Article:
We have scheduled 20 minutes for the talks including 5 minutes for discussion.
In order to make sure that the oral sessions run on time, we would like to ask everyone to send their slides for the presentations in advance so that
we can set up shared laptops for this purpose.
The two laptops have the following configurations:
- LAPTOP_1: MS Windows10 Pro, MS Office Standard 2013, Adobe Acrobat Reader DC 2017.009.20044, VLC 2.2.4
- LAPTOP_2: Mac OSX 10.11.6 El Capitan, MS Office 2011 for Mac , KeyNote 6.5.3, Adobe Acrobat Reader DC 2017.009.20044, VLC 2.2.4, Quicktime 10.4.
Please upload your presentation using the following Link:
Please name the presentation according to the oral session the presentation is for (e.g.: OS-2.3 for Oral Session 2, third presentation). The
presentations will be loaded in both computers.
Also note that during the registration, coffee and lunch breaks, presenters will be able to test their presentations for the upcoming session.
Participants are requested to design posters (portrait) with the following dimensions:
- Maximum poster height: 120 cm
- Maximum poster width: 90 cm
Each poster will be given a unique number which correspond to the poster panel.
Due to the extended deadline for abstract submission, the notification of acceptance will be confirmed by April 4.
The abstract submission deadline has been extended again until 13rd of March 2017 ( UTC/GMT +1 h)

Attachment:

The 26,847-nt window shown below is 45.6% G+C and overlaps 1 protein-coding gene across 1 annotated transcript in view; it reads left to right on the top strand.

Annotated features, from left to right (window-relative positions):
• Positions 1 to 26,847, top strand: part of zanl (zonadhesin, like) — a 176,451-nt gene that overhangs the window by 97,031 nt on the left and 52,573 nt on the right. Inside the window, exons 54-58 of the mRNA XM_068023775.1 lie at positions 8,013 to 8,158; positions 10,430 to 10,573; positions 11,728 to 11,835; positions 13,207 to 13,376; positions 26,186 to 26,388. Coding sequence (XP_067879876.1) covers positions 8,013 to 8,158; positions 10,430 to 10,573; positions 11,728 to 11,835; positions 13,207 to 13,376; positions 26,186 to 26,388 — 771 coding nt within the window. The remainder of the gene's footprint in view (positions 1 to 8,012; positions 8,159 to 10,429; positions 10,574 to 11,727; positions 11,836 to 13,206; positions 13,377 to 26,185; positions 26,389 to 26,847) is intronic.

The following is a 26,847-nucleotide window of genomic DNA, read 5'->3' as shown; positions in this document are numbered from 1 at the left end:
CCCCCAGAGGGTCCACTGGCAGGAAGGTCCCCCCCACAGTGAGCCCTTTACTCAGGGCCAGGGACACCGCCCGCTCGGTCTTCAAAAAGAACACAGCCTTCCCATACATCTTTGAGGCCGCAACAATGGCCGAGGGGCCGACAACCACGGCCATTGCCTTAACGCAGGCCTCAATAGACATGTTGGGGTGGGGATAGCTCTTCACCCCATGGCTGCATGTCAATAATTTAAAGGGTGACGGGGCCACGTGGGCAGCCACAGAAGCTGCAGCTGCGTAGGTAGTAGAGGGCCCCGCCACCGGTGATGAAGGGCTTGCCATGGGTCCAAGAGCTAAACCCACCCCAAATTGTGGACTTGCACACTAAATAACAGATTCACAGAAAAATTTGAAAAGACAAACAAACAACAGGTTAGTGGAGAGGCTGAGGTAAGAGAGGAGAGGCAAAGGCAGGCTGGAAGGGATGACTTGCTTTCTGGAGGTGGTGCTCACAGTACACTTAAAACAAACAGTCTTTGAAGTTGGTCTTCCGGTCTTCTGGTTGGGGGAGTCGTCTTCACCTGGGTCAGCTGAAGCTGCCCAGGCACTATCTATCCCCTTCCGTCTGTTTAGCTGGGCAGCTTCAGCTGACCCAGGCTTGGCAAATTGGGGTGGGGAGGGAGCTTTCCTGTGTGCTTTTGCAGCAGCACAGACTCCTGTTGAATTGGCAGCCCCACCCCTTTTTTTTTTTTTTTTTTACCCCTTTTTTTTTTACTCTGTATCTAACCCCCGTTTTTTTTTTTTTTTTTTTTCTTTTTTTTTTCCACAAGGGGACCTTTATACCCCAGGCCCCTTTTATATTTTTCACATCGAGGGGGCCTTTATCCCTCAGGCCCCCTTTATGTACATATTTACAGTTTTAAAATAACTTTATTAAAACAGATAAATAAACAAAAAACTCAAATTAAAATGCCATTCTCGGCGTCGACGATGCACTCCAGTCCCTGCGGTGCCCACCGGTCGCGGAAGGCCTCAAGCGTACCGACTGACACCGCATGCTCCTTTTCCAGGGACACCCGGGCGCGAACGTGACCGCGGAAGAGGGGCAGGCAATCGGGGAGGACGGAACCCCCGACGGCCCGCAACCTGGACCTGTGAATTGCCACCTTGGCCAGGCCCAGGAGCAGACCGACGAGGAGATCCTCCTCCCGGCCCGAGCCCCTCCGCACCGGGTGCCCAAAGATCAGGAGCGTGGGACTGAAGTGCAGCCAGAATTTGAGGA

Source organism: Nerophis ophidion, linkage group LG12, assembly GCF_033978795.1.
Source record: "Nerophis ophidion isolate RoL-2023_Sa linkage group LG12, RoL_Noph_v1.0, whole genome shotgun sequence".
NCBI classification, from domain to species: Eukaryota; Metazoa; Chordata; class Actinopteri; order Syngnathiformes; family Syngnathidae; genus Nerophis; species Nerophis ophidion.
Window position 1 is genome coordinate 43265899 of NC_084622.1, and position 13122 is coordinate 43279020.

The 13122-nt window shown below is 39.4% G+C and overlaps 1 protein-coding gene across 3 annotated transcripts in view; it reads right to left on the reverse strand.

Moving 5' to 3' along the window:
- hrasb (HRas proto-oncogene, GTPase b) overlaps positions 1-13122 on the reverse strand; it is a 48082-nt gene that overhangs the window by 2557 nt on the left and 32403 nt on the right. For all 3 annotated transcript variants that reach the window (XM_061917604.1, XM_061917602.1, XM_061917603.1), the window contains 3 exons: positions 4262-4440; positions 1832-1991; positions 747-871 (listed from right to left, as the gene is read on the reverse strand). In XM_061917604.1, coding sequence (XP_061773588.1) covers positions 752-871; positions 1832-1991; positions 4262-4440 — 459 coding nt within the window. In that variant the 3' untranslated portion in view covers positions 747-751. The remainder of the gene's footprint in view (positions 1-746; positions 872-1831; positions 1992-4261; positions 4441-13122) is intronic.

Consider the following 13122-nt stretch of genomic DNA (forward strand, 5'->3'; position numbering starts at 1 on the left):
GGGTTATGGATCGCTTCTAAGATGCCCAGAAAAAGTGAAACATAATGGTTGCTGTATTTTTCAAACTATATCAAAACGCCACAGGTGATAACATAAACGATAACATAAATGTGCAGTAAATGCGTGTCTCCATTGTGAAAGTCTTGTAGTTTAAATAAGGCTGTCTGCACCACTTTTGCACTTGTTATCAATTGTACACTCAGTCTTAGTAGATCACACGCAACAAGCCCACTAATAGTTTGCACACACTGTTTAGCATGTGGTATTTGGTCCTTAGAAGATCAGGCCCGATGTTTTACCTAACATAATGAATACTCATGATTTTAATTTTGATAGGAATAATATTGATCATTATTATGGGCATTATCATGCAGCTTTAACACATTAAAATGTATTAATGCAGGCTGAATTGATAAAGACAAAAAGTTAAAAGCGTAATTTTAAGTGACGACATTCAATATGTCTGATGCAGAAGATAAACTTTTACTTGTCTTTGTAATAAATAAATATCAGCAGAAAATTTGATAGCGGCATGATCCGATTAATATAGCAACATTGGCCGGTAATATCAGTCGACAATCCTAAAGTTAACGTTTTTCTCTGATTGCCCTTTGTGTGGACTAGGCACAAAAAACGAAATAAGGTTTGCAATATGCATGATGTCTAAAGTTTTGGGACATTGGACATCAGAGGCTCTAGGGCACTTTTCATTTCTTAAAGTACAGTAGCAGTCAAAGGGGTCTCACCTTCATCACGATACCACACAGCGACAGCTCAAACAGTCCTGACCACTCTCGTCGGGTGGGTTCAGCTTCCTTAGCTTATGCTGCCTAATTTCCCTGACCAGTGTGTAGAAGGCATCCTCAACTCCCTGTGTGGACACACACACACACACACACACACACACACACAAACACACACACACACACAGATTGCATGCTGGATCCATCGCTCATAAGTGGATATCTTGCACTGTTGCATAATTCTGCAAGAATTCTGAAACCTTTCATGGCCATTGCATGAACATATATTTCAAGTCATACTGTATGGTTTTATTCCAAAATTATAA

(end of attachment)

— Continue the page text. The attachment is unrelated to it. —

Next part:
Special Issue Resulting from Previous SL conference (#StatLearnBCBL):
We are pleased to announce that early online access is now available for a special issue on New Frontiers for Statistical Learning in the Cognitive Sciences [B. C. Armstrong, R. Frost, & M. H. Christiansen, Eds.], which will appear in print in Philosophical Transactions of the Royal Society of London: Biological Sciences, in January.
Overview of the Issue:
Two decades ago, statistical learning (SL) was proposed as a powerful domain-general mechanism for processing a wide range of regularities. However, because of its rather narrow focus, SL research has largely failed to deliver on the wide-reaching promise of SL as a theoretical construct. This is mainly due to SL being investigated largely a separate ability, isolated from other aspects of cognition. This theme issue fosters a transition to studying statistical learning as an integral part of different cognitive systems, taking into consideration complementary perspectives from neurobiology, computation, development and evolutionary studies. This collection of work by international leaders from a range of disciplines shows that statistical learning is not simply learning to accurately represent the regularities of the environment. Rather it is a product of the complex interaction between environmental statistics, the neurocomputational principles of the cognitive systems in which learning takes place, and pre-existing biases due to previous experience and/or architectural constraints of the brain. This new perspective will enable statistical learning to impact a broad range of theories related to language, vision, audition, memory and social behaviour.
The full introduction to the special issue and a synopsis of the 13 articles in the theme issues is available at: http://rstb.royalsocietypublishing.org/content/372/1711/20160047
Table of Contents:
Anna C. Schapiro, Nicholas B. Turk-Browne, Matthew M. Botvinick, Kenneth A. Norman
Rebecca L. Gómez
Noam Siegelman, Louisa Bogaerts, Morten H. Christiansen, Ram Frost
Elizabeth M. Clerkin, Elizabeth Hart, James M. Rehg, Chen Yu, Linda B. Smith
Olga Fehér, Iva Ljubičić, Kenta Suzuki, Kazuo Okanoya, Ofer Tchernichovski
Renee E. Shimizu, Allan D. Wu, Jasmine K. Samra, Barbara J. Knowlton
Erik D. Thiessen
Denis Mareschal, Robert M. French
Gerry T. M. Altmann
Kenny Smith, Amy Perfors, Olga Fehér, Anna Samara, Kate Swoboda, Elizabeth Wonnacott